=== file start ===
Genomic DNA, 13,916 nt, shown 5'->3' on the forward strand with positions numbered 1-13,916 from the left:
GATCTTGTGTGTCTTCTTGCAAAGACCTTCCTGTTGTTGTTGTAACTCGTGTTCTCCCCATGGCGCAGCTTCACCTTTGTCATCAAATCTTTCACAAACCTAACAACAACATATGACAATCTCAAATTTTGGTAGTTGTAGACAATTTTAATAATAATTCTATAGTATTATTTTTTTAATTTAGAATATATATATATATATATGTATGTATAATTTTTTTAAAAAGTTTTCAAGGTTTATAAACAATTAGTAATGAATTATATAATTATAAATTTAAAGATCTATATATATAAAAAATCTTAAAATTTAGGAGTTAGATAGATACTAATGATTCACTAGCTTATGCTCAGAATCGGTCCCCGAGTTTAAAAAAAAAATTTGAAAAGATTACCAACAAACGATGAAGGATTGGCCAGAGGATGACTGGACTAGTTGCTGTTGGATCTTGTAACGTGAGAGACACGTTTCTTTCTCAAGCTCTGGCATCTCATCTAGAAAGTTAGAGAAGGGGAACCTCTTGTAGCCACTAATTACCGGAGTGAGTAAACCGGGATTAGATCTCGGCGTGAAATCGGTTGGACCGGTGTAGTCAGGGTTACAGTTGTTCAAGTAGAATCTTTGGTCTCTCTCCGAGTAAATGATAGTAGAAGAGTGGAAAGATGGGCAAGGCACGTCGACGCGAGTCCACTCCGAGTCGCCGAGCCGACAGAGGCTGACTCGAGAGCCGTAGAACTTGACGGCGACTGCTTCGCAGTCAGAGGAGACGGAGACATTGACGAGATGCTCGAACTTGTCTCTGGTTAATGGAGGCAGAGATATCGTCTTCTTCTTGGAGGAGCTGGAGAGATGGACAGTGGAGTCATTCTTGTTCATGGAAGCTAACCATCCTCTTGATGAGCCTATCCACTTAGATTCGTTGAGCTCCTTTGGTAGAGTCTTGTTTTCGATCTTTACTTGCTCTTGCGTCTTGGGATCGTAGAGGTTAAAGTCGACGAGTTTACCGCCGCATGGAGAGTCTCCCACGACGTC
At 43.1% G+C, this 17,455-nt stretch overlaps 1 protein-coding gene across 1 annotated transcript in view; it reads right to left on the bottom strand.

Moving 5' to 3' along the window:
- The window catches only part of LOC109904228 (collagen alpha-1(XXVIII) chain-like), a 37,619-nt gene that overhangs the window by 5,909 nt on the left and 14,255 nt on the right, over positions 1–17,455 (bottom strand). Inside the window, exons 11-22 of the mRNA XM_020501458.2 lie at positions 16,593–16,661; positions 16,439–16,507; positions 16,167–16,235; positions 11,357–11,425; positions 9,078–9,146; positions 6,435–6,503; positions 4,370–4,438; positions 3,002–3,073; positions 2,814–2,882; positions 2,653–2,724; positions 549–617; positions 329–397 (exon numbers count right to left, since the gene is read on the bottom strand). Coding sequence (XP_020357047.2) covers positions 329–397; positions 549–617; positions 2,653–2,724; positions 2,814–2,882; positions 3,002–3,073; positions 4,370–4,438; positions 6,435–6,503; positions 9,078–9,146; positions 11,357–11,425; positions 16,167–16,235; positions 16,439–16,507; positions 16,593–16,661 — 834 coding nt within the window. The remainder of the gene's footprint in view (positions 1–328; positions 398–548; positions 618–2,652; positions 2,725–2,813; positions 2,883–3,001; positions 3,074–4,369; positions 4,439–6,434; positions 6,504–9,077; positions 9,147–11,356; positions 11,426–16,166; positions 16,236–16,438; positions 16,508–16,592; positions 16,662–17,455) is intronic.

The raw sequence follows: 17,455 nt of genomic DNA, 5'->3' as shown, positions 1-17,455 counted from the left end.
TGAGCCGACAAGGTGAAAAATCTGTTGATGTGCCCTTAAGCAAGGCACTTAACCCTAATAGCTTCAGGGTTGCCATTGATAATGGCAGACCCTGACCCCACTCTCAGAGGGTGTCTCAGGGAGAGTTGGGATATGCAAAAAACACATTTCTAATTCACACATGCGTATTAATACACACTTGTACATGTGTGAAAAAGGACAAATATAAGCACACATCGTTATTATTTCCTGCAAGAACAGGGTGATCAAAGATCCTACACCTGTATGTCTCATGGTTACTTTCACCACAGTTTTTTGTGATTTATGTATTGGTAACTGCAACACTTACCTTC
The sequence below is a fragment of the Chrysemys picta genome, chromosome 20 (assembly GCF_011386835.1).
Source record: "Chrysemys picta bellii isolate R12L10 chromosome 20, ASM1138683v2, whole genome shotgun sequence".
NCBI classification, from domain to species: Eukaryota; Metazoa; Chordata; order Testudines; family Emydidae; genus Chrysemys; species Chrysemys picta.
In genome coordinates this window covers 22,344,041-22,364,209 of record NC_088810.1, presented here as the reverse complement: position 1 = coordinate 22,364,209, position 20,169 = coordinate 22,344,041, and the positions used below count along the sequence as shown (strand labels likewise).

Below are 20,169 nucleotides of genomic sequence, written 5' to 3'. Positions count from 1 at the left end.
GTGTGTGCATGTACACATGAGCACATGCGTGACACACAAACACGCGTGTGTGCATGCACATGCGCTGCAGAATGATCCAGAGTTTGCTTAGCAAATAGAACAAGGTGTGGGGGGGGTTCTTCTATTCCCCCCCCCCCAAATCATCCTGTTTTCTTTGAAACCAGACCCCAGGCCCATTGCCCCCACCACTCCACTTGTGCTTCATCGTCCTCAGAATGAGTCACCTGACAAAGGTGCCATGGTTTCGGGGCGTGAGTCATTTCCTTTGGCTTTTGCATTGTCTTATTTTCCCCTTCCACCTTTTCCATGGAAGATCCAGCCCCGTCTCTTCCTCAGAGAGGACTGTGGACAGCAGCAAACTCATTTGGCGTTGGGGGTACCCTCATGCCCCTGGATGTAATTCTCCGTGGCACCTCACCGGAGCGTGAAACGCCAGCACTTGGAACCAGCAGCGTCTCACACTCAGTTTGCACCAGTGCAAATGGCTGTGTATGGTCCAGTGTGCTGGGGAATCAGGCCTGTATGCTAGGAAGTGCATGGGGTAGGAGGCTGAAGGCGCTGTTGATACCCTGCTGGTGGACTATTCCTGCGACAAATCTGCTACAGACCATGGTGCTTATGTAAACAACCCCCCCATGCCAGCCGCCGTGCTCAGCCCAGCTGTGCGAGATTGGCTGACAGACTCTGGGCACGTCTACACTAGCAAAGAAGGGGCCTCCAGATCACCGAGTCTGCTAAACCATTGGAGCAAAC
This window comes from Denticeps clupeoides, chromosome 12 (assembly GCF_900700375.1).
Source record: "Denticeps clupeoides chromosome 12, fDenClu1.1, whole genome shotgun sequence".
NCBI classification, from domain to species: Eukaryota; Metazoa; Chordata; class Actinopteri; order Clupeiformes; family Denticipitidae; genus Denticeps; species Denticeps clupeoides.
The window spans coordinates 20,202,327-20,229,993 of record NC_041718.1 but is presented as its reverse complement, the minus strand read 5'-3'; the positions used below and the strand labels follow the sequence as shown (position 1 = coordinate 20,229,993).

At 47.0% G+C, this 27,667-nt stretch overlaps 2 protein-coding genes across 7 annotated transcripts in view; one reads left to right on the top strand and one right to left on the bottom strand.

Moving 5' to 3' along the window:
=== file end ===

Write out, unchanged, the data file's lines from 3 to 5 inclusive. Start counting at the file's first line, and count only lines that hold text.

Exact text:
At 43.1% G+C, this 17,455-nt stretch overlaps 1 protein-coding gene across 1 annotated transcript in view; it reads right to left on the bottom strand.

Moving 5' to 3' along the window:
- The window catches only part of LOC109904228 (collagen alpha-1(XXVIII) chain-like), a 37,619-nt gene that overhangs the window by 5,909 nt on the left and 14,255 nt on the right, over positions 1–17,455 (bottom strand). Inside the window, exons 11-22 of the mRNA XM_020501458.2 lie at positions 16,593–16,661; positions 16,439–16,507; positions 16,167–16,235; positions 11,357–11,425; positions 9,078–9,146; positions 6,435–6,503; positions 4,370–4,438; positions 3,002–3,073; positions 2,814–2,882; positions 2,653–2,724; positions 549–617; positions 329–397 (exon numbers count right to left, since the gene is read on the bottom strand). Coding sequence (XP_020357047.2) covers positions 329–397; positions 549–617; positions 2,653–2,724; positions 2,814–2,882; positions 3,002–3,073; positions 4,370–4,438; positions 6,435–6,503; positions 9,078–9,146; positions 11,357–11,425; positions 16,167–16,235; positions 16,439–16,507; positions 16,593–16,661 — 834 coding nt within the window. The remainder of the gene's footprint in view (positions 1–328; positions 398–548; positions 618–2,652; positions 2,725–2,813; positions 2,883–3,001; positions 3,074–4,369; positions 4,439–6,434; positions 6,504–9,077; positions 9,147–11,356; positions 11,426–16,166; positions 16,236–16,438; positions 16,508–16,592; positions 16,662–17,455) is intronic.